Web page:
Just a comment on the previous comment from A C in October 2004. The pitch you describe, if it is on the slabs above the road at the first turn after entering the narrows, is a climb I established in 1994/1995 or so called code rainbow. I rated it 5.9+ R. I led the climb on a single piton, a bolt placed on lead, and one other finagled piece of gear below the bolt. Too bad it has been retro bolted. It was a very exhilerating climb in it's original state. My partner and I spent several forays on the slab to put up the climb. Perhaps trying to do it in good style is out of vogue. This is too bad, but then again, perhaps we got more out of the climb than others will now get. Jan 6, 2005
Thanks for the response; I too, after inspecting the climb and cleaning some of the possible placements for potential gear, lead the climb. At the time, I was of-the-mindset, not to place any bolts. But, after a while of contemplating the whole slab, I came to the conclusion that there was more potential for additional routes (with bolts) as well. In fact after some deliberation, I called what I did, Ruminative. At first, I did not fully understand the purpose of the lone bolt. Even though I have had more than one first-claimed route retro-bolted on me, I would say that the slab deserves a couple routes of the bolted variety. Nonetheless, you climbed it first, and as soon as the sun hits the slab this spring, I am willing to remove the bolts I placed on the section you described. Then, maybe others will get more out of the climb? Jan 9, 2005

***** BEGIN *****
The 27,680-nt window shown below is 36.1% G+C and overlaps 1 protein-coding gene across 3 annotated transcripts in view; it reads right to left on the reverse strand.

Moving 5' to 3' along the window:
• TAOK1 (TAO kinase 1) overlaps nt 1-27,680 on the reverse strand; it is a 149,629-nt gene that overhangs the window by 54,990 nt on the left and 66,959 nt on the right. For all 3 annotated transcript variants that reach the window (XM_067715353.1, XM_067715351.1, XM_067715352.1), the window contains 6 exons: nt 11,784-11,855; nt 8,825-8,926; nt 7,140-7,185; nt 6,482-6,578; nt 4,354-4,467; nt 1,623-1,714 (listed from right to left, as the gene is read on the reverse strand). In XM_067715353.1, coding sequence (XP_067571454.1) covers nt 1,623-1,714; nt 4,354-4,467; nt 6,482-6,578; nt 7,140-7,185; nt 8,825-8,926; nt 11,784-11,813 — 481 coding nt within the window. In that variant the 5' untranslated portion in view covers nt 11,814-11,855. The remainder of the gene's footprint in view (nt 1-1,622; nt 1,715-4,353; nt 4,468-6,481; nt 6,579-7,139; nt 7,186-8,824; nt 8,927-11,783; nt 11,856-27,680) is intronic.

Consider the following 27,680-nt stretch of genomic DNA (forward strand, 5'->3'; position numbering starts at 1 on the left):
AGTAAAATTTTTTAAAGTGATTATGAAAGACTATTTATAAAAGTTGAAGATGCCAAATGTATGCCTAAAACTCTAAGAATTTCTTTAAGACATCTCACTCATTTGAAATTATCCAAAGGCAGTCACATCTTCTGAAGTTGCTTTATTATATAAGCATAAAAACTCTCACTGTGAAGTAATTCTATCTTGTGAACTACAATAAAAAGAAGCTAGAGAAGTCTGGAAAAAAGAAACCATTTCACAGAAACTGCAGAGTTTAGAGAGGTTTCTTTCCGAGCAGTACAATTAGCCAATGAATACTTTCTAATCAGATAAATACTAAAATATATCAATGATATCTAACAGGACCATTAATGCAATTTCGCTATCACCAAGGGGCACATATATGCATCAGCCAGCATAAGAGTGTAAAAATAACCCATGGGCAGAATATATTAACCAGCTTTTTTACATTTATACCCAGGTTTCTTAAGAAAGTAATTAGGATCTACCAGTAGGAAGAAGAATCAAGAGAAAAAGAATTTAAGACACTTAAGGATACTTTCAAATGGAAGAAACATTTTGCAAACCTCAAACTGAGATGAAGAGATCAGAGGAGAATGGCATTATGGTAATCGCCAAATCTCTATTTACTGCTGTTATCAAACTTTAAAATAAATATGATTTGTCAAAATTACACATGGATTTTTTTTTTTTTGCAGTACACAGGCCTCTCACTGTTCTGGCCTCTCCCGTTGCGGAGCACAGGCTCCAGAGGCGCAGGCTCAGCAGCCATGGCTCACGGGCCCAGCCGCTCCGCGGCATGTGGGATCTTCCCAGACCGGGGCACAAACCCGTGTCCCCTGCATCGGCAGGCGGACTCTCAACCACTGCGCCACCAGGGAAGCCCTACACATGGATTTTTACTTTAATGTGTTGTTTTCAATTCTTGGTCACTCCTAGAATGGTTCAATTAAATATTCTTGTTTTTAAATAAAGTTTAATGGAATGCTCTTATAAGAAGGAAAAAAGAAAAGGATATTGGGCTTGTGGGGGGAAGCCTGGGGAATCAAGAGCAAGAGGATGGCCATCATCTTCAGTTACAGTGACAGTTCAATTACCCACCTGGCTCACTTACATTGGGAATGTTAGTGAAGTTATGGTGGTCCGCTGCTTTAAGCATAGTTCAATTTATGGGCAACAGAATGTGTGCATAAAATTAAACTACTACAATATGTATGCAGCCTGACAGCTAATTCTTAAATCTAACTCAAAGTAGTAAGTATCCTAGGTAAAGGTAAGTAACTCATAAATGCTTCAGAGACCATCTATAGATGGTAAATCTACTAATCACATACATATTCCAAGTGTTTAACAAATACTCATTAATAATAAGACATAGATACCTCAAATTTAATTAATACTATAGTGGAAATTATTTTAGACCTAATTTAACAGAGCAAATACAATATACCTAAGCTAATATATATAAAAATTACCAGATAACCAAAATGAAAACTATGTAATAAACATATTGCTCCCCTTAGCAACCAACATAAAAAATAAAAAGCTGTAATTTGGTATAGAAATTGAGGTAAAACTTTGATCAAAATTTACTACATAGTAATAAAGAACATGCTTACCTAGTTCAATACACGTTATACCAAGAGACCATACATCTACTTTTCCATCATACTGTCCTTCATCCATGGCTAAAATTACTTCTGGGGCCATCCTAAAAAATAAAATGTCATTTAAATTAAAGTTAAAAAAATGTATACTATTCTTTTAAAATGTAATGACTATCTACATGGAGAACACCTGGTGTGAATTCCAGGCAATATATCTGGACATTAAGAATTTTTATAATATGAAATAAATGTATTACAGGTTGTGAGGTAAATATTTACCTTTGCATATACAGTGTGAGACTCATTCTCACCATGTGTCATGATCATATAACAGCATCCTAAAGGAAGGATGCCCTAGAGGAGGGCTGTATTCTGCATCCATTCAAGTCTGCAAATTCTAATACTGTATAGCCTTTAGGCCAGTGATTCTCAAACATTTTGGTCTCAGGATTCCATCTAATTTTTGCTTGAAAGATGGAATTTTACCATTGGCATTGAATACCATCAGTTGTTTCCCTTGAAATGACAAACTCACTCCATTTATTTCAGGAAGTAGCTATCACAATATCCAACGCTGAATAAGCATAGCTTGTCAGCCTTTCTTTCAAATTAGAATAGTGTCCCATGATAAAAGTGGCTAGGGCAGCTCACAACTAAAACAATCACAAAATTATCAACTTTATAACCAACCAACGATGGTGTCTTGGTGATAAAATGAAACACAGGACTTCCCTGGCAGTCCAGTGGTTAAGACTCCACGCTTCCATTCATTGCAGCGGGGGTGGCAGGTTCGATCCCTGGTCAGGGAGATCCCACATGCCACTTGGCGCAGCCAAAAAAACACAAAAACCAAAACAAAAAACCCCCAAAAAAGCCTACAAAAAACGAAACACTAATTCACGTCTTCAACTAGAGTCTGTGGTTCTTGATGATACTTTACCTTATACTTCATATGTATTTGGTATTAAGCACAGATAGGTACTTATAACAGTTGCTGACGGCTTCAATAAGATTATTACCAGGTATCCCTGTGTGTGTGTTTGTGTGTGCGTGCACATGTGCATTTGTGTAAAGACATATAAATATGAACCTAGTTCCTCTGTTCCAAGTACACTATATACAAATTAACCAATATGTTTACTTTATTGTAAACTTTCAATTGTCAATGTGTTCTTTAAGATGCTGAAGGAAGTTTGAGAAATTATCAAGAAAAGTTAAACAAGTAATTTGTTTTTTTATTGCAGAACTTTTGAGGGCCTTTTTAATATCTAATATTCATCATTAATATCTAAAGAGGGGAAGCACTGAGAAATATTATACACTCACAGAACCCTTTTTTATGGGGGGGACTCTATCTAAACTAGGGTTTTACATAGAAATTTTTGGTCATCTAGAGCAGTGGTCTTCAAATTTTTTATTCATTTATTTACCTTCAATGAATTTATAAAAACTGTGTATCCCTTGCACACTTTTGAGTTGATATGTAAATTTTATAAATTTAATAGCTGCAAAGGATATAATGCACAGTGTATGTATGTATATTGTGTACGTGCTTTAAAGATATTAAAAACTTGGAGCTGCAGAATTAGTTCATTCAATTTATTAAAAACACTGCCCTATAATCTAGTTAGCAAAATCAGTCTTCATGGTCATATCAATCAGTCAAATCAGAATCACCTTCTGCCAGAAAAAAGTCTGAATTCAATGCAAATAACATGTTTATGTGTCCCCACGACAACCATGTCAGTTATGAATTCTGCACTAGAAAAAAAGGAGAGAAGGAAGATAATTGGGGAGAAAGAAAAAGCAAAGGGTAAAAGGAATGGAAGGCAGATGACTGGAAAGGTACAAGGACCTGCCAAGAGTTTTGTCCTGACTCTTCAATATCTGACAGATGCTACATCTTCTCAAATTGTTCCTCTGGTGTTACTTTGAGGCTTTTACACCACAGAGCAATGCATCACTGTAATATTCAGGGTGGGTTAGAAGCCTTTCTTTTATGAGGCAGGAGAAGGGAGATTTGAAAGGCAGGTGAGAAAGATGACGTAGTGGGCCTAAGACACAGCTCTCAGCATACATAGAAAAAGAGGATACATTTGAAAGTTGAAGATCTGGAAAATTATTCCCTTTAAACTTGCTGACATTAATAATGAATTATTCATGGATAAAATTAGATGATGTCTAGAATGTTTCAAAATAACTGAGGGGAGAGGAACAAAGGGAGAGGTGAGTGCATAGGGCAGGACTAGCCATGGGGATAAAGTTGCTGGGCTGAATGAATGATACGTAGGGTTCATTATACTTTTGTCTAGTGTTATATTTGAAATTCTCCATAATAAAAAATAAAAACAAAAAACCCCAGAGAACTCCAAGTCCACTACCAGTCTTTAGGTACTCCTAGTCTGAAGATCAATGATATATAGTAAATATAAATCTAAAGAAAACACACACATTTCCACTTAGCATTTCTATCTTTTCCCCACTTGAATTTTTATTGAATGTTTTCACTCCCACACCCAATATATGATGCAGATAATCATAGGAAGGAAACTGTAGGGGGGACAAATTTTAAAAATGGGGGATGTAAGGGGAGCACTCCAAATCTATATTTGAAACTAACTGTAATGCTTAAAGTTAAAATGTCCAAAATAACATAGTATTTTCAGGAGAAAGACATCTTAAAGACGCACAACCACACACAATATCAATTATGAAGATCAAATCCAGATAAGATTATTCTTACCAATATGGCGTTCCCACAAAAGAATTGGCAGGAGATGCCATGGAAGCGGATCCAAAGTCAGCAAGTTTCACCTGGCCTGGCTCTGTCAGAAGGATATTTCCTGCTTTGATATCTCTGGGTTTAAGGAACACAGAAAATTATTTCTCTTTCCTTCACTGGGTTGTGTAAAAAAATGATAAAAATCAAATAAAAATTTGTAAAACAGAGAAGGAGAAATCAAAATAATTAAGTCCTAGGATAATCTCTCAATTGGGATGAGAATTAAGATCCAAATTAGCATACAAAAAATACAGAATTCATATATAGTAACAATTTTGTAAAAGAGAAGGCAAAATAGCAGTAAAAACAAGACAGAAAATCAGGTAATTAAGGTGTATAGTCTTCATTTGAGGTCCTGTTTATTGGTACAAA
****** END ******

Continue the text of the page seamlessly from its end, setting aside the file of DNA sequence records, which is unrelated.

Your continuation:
And thanks for your response. Don't get me wrong, I don't want you to pull any bolts. It's just that I have received some grief from other climbers for the already existing bolts on the "chossy" climbs I chose to bolt. # 1 thing, safe is better, so it's all cool. I believe there to be 3-4 routes already on the bottom slab in question. The far right around the corner can be climbed up and left onto the slab. This was led by a friend of mine on natural gear, scarce as it is. A second route takes the right slanting crack and later joins with the route you bolted. Third is the route you and I are talking about that starts in a flared crack and ventures onto the face above. Lastly, the junky left corner looks climable though I have never climbed it. I did find an old piton there once a long time ago. But, there are several slabs up and right of this one that I just never got around to bolting, though I have top roped all of them. They too offer some great slab climbing and could use some bolts. If you want to explore sometime in the spring or summer, let me know. I live in Loveland. Jan 15, 2005
the Mountains
Stiles   the Mountains
Safety in Numbers- 11a free; moderate clean aid. Thin and soft diagonal crack on the golden slab.

Some punters nailed this crack this weekend (14 Feb 05) because they didn't have enough small gear to aid with. NEVER ruin the work of others with a hammer to bring routes down to your level.... Feb 14, 2005